So after a hiatus of sorts I am back to blogging. I am currently in Munich for an internship and most of my free time will be spent in the kitchen. Sadly, my apartment is not outfitted very well so I have decided to make the best of it and use these next six week to just sort of experiment with flavors and textures and sort of check my culinary inhibition at the door. I cannot promise everything will be good but that is sort of the point right now: conceptualize a dish, cooking it, and then write about what went right and what could be improved upon.
So last week I was at Wholefoods browsing the seafood. I tend to by all my fish at Wholefoods. Trader Joes is great an all but something about flash frozen seafood or the farm raised, hormone injected rubbish at Met and Morton Williams doesn’t do it for me. So anyways, I was in Wholefoods and the Mahi Mahi caught my eye so I bought a 1 lb fillet. A white fish found in the tropics and commonly identified with Hawaiian cooking, this guy was prime for some seasoning. Some fish, such as salmon, are great with just a light brushing of butter and lemon or garlic and butter, but that is because fish like the salmon pack more flavor then the Mahi Mahi. The density and blandness of the Mahi Mahi almost beg for one to paint it up with something packed full of flavor. So that is what I did. I went to cupboard and took out only 6 ingredients: honey, soy sauce, a lime, 2 cloves of garlic, chili powder and pepper. I zested the lime and set that aside for later. In a small cup a mixed together the honey, lime juice and soy sauce. You got to test it along the way to make sure nothing over powers everything else. You should be able to taste the saltiness of the soy sauce, the sweetness of the honey and the bitterness of the lime all at once. Then add in the garlic, minced is best. Finally add the chili powder to taste. If you don’t like spice food, don’t add a lot. The nice thing about the chili powder is it wont over power your fish with spice but it will leave a nice, subtle kick at the end of a bite. When you are about to bake the fish, brush the glaze over the fish, covering the whole surface. Next use the lime zest from earlier and sprinkle that over the fish and top it off with a light dusting of fresh ground black pepper. Bake the fish on 375 for 12-15 minutes. Check to see if the fish flakes easily. If so, it is done. If not, leave it in for another few minutes. This is really good served with some sort of a spiced up rice dish or just some mixed vegetables. Be creative. That is half to fun of cooking anyways.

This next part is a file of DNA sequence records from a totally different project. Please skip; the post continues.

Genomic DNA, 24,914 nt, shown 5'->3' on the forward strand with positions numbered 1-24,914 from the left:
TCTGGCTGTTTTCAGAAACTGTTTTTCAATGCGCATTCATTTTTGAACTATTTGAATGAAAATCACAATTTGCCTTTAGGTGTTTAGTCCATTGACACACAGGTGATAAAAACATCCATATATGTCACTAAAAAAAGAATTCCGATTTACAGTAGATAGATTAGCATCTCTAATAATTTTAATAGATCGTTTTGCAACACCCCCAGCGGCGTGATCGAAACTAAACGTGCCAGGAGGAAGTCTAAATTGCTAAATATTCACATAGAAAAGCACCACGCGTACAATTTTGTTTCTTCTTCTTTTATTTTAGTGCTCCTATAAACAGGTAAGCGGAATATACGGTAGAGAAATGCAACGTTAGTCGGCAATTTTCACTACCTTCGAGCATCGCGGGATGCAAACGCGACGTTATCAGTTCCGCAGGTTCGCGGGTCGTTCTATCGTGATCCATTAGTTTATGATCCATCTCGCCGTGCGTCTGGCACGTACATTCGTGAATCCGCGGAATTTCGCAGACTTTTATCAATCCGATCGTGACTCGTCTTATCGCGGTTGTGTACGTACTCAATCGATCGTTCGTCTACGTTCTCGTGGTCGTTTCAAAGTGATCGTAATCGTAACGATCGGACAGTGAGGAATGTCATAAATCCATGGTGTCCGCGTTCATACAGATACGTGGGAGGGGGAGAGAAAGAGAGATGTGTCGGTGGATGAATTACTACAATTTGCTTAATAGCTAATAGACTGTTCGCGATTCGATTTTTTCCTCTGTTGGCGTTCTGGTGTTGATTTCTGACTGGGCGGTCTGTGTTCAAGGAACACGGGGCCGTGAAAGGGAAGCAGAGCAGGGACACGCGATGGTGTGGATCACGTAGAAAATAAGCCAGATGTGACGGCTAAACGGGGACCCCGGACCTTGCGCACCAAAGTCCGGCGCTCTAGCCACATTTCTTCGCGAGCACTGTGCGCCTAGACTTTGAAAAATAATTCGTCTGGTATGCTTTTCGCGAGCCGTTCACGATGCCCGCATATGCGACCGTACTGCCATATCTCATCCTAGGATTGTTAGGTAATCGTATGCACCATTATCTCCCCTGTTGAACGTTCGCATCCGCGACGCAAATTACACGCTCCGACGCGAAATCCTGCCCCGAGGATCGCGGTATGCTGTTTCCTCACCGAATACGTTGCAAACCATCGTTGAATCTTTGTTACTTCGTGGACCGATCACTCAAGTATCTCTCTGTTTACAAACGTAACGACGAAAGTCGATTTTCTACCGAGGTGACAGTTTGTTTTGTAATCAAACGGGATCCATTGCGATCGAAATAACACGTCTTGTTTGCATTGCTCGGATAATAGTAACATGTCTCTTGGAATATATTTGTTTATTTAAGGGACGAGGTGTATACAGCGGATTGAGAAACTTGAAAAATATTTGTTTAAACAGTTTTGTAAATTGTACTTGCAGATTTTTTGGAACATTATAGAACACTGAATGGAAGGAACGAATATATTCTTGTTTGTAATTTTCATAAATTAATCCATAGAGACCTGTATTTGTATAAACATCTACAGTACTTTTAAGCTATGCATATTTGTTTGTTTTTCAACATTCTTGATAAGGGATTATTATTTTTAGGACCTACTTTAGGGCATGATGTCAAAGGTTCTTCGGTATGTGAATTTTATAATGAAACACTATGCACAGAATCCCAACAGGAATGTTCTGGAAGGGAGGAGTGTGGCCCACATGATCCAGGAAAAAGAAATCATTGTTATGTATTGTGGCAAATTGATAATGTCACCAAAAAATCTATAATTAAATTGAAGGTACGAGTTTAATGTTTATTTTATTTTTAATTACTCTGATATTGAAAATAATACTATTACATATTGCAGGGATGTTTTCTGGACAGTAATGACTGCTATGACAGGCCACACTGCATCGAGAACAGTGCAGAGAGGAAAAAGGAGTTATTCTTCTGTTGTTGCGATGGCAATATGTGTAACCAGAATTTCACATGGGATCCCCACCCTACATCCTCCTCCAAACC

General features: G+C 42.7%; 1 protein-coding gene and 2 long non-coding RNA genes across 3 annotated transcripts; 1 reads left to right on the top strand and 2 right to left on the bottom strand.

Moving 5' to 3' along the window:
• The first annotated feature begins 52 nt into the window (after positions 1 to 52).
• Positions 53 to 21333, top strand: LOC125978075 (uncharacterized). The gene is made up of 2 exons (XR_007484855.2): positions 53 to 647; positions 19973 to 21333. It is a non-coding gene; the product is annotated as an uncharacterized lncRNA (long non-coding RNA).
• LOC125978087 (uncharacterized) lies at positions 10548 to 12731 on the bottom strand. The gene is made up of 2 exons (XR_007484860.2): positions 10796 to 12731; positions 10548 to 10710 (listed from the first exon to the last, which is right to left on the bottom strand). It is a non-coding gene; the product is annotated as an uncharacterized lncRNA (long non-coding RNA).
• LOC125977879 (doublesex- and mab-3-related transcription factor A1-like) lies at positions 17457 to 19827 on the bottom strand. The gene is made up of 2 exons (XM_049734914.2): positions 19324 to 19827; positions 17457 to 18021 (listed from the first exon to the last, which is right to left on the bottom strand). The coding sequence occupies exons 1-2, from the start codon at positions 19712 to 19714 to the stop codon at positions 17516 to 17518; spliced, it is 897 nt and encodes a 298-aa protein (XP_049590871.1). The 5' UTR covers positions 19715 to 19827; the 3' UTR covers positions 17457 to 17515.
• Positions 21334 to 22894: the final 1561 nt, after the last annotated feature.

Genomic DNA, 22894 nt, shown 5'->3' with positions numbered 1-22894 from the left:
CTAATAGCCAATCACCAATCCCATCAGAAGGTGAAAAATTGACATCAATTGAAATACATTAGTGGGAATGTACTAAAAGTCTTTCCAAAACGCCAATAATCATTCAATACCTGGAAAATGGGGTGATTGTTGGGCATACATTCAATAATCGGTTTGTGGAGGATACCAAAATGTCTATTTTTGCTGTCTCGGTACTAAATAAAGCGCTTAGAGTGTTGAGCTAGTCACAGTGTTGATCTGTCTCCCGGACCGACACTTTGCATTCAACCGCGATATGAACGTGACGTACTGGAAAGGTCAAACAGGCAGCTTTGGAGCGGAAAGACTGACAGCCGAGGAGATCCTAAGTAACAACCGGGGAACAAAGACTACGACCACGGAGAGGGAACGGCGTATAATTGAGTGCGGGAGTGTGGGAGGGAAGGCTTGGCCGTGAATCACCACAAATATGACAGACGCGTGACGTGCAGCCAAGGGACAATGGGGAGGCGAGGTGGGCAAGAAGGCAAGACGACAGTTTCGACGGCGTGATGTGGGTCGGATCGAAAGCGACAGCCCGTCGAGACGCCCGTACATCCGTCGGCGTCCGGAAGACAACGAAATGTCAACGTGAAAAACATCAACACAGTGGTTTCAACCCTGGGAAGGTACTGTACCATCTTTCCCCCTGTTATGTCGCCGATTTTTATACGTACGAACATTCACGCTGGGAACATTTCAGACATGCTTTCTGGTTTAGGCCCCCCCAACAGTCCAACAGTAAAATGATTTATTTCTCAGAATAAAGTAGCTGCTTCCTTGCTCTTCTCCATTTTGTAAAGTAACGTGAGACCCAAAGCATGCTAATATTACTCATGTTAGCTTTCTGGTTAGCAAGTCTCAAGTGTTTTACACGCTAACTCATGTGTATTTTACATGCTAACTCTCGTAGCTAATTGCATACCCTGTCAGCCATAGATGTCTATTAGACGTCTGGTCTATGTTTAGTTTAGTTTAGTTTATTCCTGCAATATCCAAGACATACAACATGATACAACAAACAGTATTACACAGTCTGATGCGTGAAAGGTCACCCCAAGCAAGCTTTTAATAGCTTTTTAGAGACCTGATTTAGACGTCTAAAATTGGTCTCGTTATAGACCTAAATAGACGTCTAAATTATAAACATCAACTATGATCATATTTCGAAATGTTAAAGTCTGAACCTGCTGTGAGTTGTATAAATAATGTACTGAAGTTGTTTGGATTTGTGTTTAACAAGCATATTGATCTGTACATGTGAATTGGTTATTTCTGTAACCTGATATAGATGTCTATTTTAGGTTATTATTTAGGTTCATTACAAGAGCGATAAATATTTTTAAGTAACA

Wholefoods has this sandwich, its the roast chicken with smoked Gouda and apple. It comes cold or warm on a whole grain roll. Along with the aforementioned fixings, the sandwich also boasts lettuce, tomato and some sort of a Dijon mustard. This sandwich is bloody amazing. It plays well with sweet vs spicy, a tug of war i find myself particularly interested in. The crisp sweetness of the apple is appropriately balanced by the subtle use of a spice Dijon. All the while the more traditional sandwich fixings of a meat, cheese and veggies. All in all this is a very simple sandwich which creates a more complex flavor combination through the simple use of some basic ingredients. If you happen to find yourself strolling through Wholefoods all the while being a bit famished go ahead and try one of these wonderful sandwiches.